Home » Jurassic Folk & Jam. 5th April ’17 » Jurassic Folk & Jam. 19th April ’17

Jurassic Folk & Jam. 19th April ’17

As we all congregated in the Conservatory of Eyre Court we were welcomed by Adrian our MC for the night. Gerry was kept busy taking down the names of performers as they arrived and also helped with the photos. So many thanks to them both for a job well done.

Adrian and Mike.

Mike and Adrian started the night off. Mike was battling with his finger that was rather swollen from doing too much gardening. Their first number was an Alan Taylor number called ‘Banjo Man’. Allan ‘Spud’ Taylor, was born in Brighton in 1945 and was an electrician at racetracks in Brighton and elsewhere, he began playing as an amateur in pubs and folk clubs in the city. We agree with the words in the song “Good to know he’s (they’re) a friend on mine!” They went  on to sing an early recording  of ’16th Avenue’. The song was written by Thom Schuyler, and recorded by American country music artist Lacy J. Dalton. It was released in September 1982 as the second single and title track from the album 16th Avenue. Thom Schuyler said that after he wrote the song, he considered it “too much of an ‘industry’ kind of song” and had it filed away until a publisher asked if he had any new material. A song plugger then took it to producer Billy Sherrill, who produced Dalton’s recording of it. 


Next to perform was Steve, a favourite of all. As we have quite a few Steve’s, we call him ‘Squeeze Box Steve’, as he plays a concertina.  ‘Jim Jones at Botany Bay’ was the number with which he started.  It is a traditional Australian folk ballad dating from the early 19th-century. The narrator, Jim Jones, is found guilty of poaching and sentenced to transportation to the penal colony of New South Wales. En route, his ship is attacked by pirates, but the crew holds them off. When the narrator remarks that he would rather have joined the pirates or indeed drowned at sea than gone to Botany Bay, he is reminded by his captors that any mischief will be met with the whip. In the final verse, Jones describes the daily drudgery and degradation of life as a convict in Australia, and dreams of joining the bush rangers, (escaped convicts turned outlaws) and taking revenge on his floggers. Steve’s second song was  ‘New York Girls’. This song is by Gaelic Storm and appears on the album Tree (2001)


Next was another Steve with his guitar. He started off with an Ian Hunter number, called ‘Irene Wilde’,This song was inspired by an event that happened when Hunter was 16. At this tender age he was rejected by a girl at Barker Street bus station in his hometown of Shrewsbury. He said his rise to stardom was inspired by this rejection. Then he did the James Taylor version of ‘You’ve Got A Friend’. It was originally written and recorded by Carole King in 1971. The same year, James Taylor released it. It won Grammy Awards for both King and Taylor. Dozens of other artists have recorded the song over the years, including Dusty Springfield and Michael Jackson.Taylor’s version was released as a single, and reached number 1 on the Billboard Hot 100, and number 4 on the UK Singles Chart. The James Taylor version also spent one week at the top of the Easy Listening charts. James Taylor and Carole King performed “You’ve Got a Friend” together in 2010 during their Troubadour Reunion Tour. In 2015, Taylor performed an acoustic rendition of the song at Hótel de Ville, Paris, at the invitation of U.S. Secretary of State John Kerry and Paris mayor Anne Hidalgo, in tribute to the victims of the January 2015 Íle-de-France attacks.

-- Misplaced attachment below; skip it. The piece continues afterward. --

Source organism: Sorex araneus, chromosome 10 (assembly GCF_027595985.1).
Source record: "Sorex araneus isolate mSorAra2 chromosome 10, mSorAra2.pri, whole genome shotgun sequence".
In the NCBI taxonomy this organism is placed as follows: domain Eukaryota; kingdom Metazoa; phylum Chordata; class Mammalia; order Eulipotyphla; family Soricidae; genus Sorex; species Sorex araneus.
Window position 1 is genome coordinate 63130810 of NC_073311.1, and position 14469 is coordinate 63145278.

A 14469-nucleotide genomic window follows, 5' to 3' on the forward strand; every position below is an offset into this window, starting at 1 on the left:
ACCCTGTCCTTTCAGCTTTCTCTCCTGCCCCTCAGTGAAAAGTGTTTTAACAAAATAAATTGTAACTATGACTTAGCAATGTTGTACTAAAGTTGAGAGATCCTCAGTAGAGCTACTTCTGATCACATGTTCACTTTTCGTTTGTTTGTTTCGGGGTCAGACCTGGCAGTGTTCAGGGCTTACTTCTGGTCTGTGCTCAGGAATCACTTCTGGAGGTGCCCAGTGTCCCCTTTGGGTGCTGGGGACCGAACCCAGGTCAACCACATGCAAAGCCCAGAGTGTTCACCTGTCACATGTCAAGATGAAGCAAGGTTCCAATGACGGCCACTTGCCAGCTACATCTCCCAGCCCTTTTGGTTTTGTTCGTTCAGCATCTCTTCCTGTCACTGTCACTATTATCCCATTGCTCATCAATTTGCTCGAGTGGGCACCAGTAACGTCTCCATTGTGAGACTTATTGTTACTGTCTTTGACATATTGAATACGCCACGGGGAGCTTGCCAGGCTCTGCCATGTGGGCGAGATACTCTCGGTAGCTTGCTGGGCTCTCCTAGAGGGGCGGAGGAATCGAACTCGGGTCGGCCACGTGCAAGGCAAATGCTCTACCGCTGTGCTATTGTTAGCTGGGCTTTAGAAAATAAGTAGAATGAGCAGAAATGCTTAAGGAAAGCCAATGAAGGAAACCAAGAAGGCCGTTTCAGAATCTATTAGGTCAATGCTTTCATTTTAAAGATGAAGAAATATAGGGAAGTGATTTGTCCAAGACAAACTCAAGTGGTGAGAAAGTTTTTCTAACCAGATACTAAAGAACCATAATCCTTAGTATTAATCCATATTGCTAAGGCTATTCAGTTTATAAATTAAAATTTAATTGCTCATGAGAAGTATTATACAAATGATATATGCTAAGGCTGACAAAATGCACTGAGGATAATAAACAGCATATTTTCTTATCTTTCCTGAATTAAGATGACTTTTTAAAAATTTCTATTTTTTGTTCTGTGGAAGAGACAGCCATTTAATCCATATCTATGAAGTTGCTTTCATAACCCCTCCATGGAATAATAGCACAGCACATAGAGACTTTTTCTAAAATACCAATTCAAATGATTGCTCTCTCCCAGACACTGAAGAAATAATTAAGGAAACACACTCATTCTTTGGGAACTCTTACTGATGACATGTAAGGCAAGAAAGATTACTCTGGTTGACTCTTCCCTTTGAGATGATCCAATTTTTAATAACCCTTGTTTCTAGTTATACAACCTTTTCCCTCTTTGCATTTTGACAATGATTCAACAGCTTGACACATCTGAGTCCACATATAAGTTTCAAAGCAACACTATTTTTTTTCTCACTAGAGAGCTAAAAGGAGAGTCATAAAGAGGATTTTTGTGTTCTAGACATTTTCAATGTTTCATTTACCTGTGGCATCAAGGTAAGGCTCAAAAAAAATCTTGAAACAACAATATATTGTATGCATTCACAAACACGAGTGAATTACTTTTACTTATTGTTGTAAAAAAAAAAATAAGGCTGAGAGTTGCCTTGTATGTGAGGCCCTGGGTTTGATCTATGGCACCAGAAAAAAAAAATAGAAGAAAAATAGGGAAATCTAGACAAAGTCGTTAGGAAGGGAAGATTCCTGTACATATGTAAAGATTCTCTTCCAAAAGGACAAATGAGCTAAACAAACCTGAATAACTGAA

We were very happy then to welcome Doreen who started off with one of Maurice’s favourites called ‘Bring Him Home’ a song from the musical Les Misérables. The song is sung when Valjean is standing over Marius at the barricade. It is a prayer with the lyrics “God on high, hear my prayer. In my need, you have always been there”. Her second song was  called ‘On A Clear Day’. The song is also known as  On A Clear Day You Can See Forever, and is a musical with melody by Burton Lane, and lyrics by Alan Jay Lerner. These lyrics were based loosely on ‘Berkeley Square’, written in 1929 by John L. Balderston. This concerns a woman who has ESP and has been reincarnated! The musical received three Tony Award nominations. The Broadway production opened at the Mark Hellinger Theatre on October 17, 1965 and closed on June 11, 1966 after 280 performances and 3 previews.


Then came Fran who is a very talented flautist. Often during the evening you can hear Fran playing in the background and it is really lovely to hear her harmonising with the others. We learnt that Fran was a hang glider for 16 years, and has been a glider pilot  for a further 16 years. We will miss seeing her for the next two months as she is going gliding on the continent. She had us mesmerised with ‘Annie’s Song’, (also known as  ‘You Fill Up My Senses’) This was written as an ode to John Denver’s wife at the time, Annie Denver. Denver “wrote this song in July 1973 in about ten-and-a-half minutes one day on a ski lift to the top of Ajax Mountain in Aspen, Colorado, as the physical exhilaration of having “just skied down a very difficult run” and the feeling of total immersion in the beauty of the colors and sounds that filled all senses inspired him to think about his wife. Annie Denver recalls the beginnings: “It was written after John and I had gone through a pretty intense time together and things were pretty good for us. He left to go skiing and he got on the Ajax chair on Aspen mountain and the song just came to him. He skied down and came home and wrote it down… Initially it was a love song and it was given to me through him, and yet for him it became a bit like a prayer.”

Andrew, minus June!

Adrian then introduced Andrew and June who he said were better known as ‘The Amycrofters’. They started off with a song entitled ‘Falling In Love’. It was performed by Norman Wisdom in an episode of ‘Last Of The Summer Wine’. They had recorded a lot of material on TV as Andrew was going to have surgery on his feet. They knew he would be sitting with his feet in the air while recovering, and as this happened to be one of the recordings, it was possible for them to learn it. Norman Wisdom was playing Mr Ingleton, and he was introduced by Miss Davenport, the librarian in the series. It was well done and very funny. As it was Easter, June thought the next song would be very appropriate. They had first heard it at a folk session in Bridport where Val and Dave go. It was called ‘Passing Through’. The first verse has the following lyrics:- “I saw Jesus on the cross on a hill called Calvary, “Do you hate mankind for what they’ve done to you?” He said, “Talk of love not hate, things to do, it’s getting late, I’ve so little time and I’m only passing through.”